Security threats are increasingly becoming focused on where an enterprise keeps its critical data: the servers, databases, directories and in other technologies. If these are accessed by unauthorised users, the risk of a business critical data breach, revenue loss, and compliance fines could emerge.
With the best of intentions, a simple mistake within a directory-based application among which the above technologies are acting as 'managed resources' can knock out access for many people, and for some organisations, can cost substantial amounts of money.
A significant challenge faced by organisations today is related to the implementation of intelligent and integrated management of user activity and their access to appropriate systems. Time, money, and effort are invested in collecting security trends about what is happening. However, problems continue to occur because getting a long list of 'what' does not contribute much to addressing the issue unless it is paired with the 'whom' and the 'when'.
Correlation of identity, event, and data provides the most direct route to identifying threats before significant damage is done, but subtracting any one of those reduces the significance of security information so much that the value is doubted.
Distributed environments and complex data centres are already hard enough to manage. If you add an army of power users within an organisation that needs appropriate access to all this technology, it's imperative that an identity management solution is implemented effectively and promptly. IT managers need a secure and cost-effective approach to identity and access management by:
- centralising and automating administration;
- eliminating the complexity of managing multiple identities;
- enforcing controls necessary to achieve compliance;
- capturing and securely storing audit events; and
- easily producing meaningful reports.
However, there are three major flaws or stumbling blocks to proper implementation of such solutions.
Flaw 1: Employee de-provisioning
It has been an ongoing problem for organisations to properly de-provision a user who has left the company. Too often, accounts are still active, or some kind of accessibility to enter the corporate network from an external location is still possible. This gives an opportunity to take information or - if the person is so inclined - leave corruptive malware behind.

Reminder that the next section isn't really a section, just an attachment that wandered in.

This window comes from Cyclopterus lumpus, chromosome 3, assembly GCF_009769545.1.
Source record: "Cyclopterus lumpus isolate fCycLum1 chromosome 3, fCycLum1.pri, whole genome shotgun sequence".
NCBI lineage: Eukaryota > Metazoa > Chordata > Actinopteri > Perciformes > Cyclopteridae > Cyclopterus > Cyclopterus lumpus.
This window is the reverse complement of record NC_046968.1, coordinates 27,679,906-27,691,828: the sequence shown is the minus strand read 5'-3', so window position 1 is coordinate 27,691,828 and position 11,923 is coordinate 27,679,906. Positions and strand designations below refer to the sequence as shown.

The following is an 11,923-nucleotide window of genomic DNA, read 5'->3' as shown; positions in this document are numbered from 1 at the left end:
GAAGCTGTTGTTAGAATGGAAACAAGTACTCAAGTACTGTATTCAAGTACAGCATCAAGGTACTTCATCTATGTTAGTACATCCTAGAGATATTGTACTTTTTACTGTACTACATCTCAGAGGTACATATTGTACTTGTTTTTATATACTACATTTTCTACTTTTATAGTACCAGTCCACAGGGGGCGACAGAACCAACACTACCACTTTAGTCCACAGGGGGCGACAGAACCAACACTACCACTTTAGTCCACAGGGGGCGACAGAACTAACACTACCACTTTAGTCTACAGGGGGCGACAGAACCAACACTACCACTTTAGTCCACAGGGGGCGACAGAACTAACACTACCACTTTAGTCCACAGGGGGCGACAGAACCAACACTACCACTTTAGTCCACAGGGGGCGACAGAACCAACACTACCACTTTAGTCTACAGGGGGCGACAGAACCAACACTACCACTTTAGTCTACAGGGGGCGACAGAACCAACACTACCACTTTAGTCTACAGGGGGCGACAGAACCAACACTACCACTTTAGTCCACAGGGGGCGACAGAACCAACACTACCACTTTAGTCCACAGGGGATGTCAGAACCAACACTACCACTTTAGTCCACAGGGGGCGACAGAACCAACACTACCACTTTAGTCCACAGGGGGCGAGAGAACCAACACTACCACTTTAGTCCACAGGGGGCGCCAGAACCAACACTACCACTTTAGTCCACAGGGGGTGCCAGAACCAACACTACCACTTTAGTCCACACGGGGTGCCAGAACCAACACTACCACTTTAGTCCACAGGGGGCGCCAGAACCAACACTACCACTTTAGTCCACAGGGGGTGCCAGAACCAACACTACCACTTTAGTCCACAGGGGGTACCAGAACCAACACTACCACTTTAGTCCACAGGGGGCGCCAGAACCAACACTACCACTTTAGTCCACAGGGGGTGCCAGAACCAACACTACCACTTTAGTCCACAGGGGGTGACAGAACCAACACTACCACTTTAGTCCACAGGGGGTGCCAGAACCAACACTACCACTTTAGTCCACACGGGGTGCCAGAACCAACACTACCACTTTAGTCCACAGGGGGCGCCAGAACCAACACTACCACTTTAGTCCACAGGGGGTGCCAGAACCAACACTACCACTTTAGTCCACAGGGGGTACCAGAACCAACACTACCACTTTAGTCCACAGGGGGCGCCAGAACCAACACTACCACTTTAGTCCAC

There is a need for organisations to tighten their security measures and workflows for de-provisioning to eliminate former employees' accessibility.
Integration with the human resources databases to ensure faster response on the elimination of accessibility is the key. Also, organisations must watch shared accounts and be prepared to raise the level of activity monitoring if needed.
Finally, automated workflows would be the safest approach to ensure all accounts are dealt with and fully documented so they can always be referenced.
Flaw 2: Lack of a centralised identity management solution
Organisations should consolidate and centralise the access controls with one directory service. From here, the access can be extended to other systems and applications to encourage consistent security and configuration policies. Driving down the management headache should also drive down the management cost.
Risking having multiple accounts to manage on various systems gives way for a lack of synchronisation and upkeep, as well as multiple points of a breach that can be hard to track if there are many diverse systems. It's easy to stay under the radar when not everything is accessible from a central location and a generic system that isn't centrally managed may be the back door that allows for unauthorised access.
Flaw 3: No secure privilege delegation
As we delve deeper into IT security and privilege in the data centre, we must understand how the definition of privilege is evolving. The excessive privileged and access control rights for users have critical financial impact on organisations with regard to the risk of a data breach, revenue loss and compliance fines.
To reduce the chances of unwanted solicitation of data by outsiders, it is recommended that organisations implement tighter control by reducing the number of administrators. It eliminates the risk of accidents by managing tightly who can do what, improve auditing, streamlining and simplifying compliance.
Managing the identity and integrating identity into an organisation helps protect assets and reduces the impact of a breach. Risks can be properly mitigated, compliance penalties may be avoided, and in general, the overall access to critical information is under tighter control.
David Bell is a senior solutions specialist at NetIQ.